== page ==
People hold up signs during a rally against ‘critical race theory’ being taught in schools at the Loudoun County Government centre in Leesburg, Virginia
There is mounting evidence that voters are turned off by the school culture wars, book bans and censorship © AFP via Getty Images

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Last week, I spent a couple of days in Washington meeting with two fascinating and politically distinct groups of people. First, I moderated a panel at a conference put on by the non-Maga conservative think-tank American Compass, looking at how thoughtful conservatives are imagining the future of the Republican party. Second, I led a roundtable discussion with four of America’s top union leaders, soon to appear in the FT Weekend edition, looking at the record year for labour in the US and many parts of the rest of the world, and what comes next.

More to say on all of this, but I want to focus on a crucial hot-button issue that came up in both conversations: education. As you may have seen last week, there’s a new Pew poll looking at how the culture wars have affected teachers’ ability to do their jobs. About 40 per cent say that the stress around what can and can’t be taught, and how, is having a major negative impact on their teaching ability. No surprise there; in fact, the only thing I’m surprised about is that the numbers weren’t higher.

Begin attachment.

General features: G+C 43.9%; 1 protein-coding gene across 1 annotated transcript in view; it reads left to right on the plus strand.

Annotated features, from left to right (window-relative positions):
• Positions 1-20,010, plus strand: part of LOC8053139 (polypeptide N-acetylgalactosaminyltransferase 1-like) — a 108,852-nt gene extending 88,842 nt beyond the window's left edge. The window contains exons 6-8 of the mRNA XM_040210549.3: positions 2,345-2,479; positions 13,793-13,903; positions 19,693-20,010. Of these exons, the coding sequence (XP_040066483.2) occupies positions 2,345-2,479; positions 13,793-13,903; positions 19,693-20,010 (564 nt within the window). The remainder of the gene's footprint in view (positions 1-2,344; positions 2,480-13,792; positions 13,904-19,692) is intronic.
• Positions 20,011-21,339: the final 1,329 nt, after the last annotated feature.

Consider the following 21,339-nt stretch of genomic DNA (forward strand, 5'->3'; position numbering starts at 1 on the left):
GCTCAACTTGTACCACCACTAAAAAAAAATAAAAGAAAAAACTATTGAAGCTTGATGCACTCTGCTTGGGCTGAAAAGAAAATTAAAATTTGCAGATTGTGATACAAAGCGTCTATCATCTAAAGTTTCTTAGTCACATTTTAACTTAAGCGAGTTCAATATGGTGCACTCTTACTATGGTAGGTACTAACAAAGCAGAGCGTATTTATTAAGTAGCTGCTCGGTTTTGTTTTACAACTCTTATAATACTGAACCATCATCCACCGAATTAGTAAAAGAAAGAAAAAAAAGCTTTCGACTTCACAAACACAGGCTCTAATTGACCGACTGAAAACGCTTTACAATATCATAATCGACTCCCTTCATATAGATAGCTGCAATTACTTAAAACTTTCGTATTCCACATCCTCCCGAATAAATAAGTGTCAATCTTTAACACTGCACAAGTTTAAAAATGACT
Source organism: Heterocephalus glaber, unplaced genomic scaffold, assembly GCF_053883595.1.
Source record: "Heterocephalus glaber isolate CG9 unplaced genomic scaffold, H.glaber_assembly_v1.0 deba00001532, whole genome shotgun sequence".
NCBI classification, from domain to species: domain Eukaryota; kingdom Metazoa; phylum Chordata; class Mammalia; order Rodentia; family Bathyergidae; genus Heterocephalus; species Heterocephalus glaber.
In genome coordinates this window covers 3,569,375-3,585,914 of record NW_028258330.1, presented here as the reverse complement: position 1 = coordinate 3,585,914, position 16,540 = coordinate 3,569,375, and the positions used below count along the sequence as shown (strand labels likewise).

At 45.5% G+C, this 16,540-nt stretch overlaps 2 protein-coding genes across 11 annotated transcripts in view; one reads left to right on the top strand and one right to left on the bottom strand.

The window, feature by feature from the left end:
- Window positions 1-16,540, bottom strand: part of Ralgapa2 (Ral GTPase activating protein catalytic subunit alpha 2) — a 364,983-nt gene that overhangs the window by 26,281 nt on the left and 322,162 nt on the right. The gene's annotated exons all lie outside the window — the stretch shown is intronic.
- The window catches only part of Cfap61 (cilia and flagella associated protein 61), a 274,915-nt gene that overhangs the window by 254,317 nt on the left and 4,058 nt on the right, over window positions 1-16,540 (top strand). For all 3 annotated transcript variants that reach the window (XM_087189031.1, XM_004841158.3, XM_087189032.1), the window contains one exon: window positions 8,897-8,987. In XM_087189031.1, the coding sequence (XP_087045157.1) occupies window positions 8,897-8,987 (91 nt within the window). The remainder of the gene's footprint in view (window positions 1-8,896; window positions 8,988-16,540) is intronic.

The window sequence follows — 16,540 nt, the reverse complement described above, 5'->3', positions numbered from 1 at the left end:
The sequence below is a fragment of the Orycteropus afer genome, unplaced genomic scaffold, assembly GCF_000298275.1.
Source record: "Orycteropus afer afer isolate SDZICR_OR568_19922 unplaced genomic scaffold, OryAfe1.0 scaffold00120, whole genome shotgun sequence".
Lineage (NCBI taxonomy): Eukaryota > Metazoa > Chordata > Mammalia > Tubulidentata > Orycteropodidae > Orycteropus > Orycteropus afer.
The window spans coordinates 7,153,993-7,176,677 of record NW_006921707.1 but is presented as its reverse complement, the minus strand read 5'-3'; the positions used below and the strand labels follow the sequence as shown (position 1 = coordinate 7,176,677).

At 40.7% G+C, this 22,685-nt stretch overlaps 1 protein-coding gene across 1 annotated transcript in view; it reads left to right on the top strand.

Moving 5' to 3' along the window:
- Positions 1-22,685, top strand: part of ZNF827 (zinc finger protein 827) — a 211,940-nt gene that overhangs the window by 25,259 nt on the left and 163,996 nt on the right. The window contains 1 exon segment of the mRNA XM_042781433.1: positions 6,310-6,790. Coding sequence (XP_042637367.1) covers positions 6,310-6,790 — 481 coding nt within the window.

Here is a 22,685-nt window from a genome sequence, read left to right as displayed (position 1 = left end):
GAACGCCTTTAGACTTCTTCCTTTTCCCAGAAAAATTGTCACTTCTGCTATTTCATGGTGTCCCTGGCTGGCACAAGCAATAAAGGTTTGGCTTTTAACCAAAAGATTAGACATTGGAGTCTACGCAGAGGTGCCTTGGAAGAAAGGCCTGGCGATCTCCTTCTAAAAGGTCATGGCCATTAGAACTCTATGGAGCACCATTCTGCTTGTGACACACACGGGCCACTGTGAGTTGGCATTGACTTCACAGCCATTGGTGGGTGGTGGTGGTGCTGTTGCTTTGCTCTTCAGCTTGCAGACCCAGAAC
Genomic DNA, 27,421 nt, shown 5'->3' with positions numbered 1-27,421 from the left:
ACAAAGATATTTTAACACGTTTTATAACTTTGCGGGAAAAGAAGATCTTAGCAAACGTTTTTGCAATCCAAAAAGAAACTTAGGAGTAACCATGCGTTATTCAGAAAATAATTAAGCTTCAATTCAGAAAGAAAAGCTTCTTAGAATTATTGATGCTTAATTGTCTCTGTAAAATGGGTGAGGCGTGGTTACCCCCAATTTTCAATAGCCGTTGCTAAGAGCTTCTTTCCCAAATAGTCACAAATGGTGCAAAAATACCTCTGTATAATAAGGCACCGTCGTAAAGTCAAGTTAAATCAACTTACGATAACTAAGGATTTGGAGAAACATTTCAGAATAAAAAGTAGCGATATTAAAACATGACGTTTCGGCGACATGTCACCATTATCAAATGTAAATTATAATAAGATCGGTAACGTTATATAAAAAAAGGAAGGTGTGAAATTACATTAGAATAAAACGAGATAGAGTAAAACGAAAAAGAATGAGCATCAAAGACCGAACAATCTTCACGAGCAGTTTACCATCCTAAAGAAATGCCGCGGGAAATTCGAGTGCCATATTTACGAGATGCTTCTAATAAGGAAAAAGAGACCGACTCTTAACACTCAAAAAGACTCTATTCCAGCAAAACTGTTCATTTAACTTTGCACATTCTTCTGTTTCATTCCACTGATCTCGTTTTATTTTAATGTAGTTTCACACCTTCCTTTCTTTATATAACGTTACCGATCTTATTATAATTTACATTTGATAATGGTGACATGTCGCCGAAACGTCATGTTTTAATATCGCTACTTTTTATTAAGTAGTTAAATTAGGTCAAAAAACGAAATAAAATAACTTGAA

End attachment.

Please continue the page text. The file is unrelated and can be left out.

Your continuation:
But there is also mounting evidence, according to educators I spoke with, that voters are really turned off by the school culture wars, book bans, censorship, and so on. Parents and teachers want educators involved in nursery school through 12th grade to be able to just focus on the basics of their jobs, not the policing of their thoughts, language, and curriculum — and they don’t want more time, energy and resources going into culture wars. As a parent of two children who have gone through the system in New York City, I’d wholeheartedly agree with this. I must say that it really broke my heart that my son’s middle school had two racial justice co-ordinators, but no dedicated art or music teacher. 

Of course, that doesn’t mean that everyone will automatically agree about what should and shouldn’t be taught. But 70 per cent of teachers in the Pew study just want more influence over how they can teach. As it is, two in three teachers are opting out of any discussion about political and social topics, and who can blame them?

While there’s a backlash on both sides of the aisle against education as a cultural battleground, I sense that it’s moving even more front and centre as an economic issue. Consider that Harvard now has levels of negative brand buzz that are on a par with Tesla and Boeing, according to a recent summit of university presidents that gathered to grapple with leadership in higher education.